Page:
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US will 'shoot down' North Korean missiles: Pentagon chief

US Rep. Ilhan Omar (D-MN) (L) talks with Speaker of the House Nancy Pelosi (D-CA) during a rally with fellow Democrats before voting on H.R. 1, or the People Act, on the East Steps of the US Capitol on March 08, 2019 in Washington, DC. (AFP photo)
US Defense Secretary Ashton Carter

US Defense Secretary Ashton Carter has described North Korea’s ballistic missiles program as a “serious threat” to the United States, threatening to shoot down any such missiles aimed at targets in the country.

The Pentagon chief said in an interview with NBC News on Sunday that North Korean missiles would be shot down if they approach American territory, after Pyongyang said it could test an intercontinental ballistic missile (ICBM) at any time from any location set by the country’s leader Kim Jong-un.

The United States would be prepared to shoot down a North Korean missile launch or test "if it were coming towards our territory, or the territory of our friends and allies,” Carter said.

North Korea announced on Sunday it could test-launch an ICBM capable of striking the US mainland, saying Washington’s "hostile" policy towards the country forced Pyongyang to develop such missiles.

"The US is wholly to blame for pushing the Democratic People's Republic of Korea (DPRK) to have developed (an) ICBM as it has desperately resorted to anachronistic policy hostile toward the DPRK for decades to encroach upon its sovereignty and vital rights,” North Korea's state-run news agency KCNA reported.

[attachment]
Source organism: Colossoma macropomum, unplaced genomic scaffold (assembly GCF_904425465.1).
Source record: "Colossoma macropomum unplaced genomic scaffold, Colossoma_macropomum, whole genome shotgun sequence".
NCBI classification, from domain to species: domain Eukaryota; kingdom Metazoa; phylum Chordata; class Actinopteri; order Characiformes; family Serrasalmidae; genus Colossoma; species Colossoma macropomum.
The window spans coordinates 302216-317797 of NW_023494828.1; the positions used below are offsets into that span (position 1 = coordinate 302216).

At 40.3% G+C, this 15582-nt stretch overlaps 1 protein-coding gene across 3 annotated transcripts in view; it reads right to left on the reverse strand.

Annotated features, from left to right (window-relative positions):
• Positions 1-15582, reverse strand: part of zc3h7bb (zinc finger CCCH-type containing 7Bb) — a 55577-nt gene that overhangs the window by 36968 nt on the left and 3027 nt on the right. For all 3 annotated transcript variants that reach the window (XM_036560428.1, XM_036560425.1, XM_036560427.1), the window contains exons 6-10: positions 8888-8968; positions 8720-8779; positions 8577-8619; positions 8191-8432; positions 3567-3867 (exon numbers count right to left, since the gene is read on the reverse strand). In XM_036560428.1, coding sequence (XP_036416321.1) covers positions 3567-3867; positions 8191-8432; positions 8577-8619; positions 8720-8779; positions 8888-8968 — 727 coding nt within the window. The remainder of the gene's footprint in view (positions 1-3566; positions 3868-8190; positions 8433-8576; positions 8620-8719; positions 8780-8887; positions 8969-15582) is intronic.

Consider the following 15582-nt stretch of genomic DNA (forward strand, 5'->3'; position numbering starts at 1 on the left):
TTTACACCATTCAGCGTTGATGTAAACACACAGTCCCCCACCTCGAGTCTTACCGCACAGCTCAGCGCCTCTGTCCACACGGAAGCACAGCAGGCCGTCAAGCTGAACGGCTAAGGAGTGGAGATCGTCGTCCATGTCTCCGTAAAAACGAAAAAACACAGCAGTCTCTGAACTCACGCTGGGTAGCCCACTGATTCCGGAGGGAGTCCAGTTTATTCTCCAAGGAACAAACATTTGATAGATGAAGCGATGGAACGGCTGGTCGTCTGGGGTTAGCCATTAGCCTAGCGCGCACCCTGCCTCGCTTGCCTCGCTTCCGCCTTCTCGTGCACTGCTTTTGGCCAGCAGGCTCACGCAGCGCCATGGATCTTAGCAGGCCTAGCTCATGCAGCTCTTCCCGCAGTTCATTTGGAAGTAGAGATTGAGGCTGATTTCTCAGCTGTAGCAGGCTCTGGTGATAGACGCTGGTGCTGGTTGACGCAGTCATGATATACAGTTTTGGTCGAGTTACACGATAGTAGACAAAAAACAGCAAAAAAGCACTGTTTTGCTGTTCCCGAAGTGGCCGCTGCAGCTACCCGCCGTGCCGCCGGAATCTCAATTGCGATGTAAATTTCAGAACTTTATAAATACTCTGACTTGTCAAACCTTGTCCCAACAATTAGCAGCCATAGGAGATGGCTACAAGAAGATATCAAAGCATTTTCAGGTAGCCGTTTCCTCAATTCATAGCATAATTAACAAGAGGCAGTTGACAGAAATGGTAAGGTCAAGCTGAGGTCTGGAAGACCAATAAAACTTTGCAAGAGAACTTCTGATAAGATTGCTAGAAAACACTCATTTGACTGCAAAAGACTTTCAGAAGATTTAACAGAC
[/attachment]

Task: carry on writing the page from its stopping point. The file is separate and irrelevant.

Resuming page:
"Anyone who wants to deal with the DPRK would be well advised to secure a new way of thinking after having clear understanding of it,” it said, using the acronym for the country's official name.

Despite sanctions and international pressure, Pyongyang has been attempting to strengthen its military capability to protect itself from the threat posed by the presence of US forces in the region.

North Korea says it will not give up on its nuclear deterrence unless Washington ends its hostile policy toward Pyongyang and dissolves the US-led UN command in South Korea. Thousands of US soldiers are stationed in South Korea and Japan.

According to the US military’s recent declaration, the United States has 806 deployed ICBMs, SLBMs (submarine-launched ballistic missile), and heavy bombers as well as 1,722 deployed nuclear warheads.  

The Pentagon is also equipped with a multiple independently targetable reentry vehicle (MIRV), a highly advanced version of the intercontinental nuclear missile carrying several independent warheads.

Testing of the US military’s Peacekeeper reentry vehicles, all eight fired from only one missile. Each line represents the path of an individual warhead. One Peacekeeper can hold up to 10 nuclear warheads, each independently targeted.

The South Korean Defense Ministry on Monday called North Korea's statement a "provocative announcement."

However, instead of issuing a fresh statement on North Korea’s announcement, the Obama administration on Sunday referred to the January 3rd comments by White House spokesman Josh Earnest in which he said the US military could protect the country against threats coming from North Korea.

If North Korea could fully develop an ICBM, it could target the United States. The shortest distance between the two countries is about 9,000 km. ICBMs can travel up to 10,000 km or farther.

US President-elect Donald Trump said last week that North Korea would not be able to build a nuclear missile that can reach the United States.

"North Korea just stated that it is in the final stages of developing a nuclear weapon capable of reaching parts of the US," Trump tweeted on January 2. "It won't happen!"

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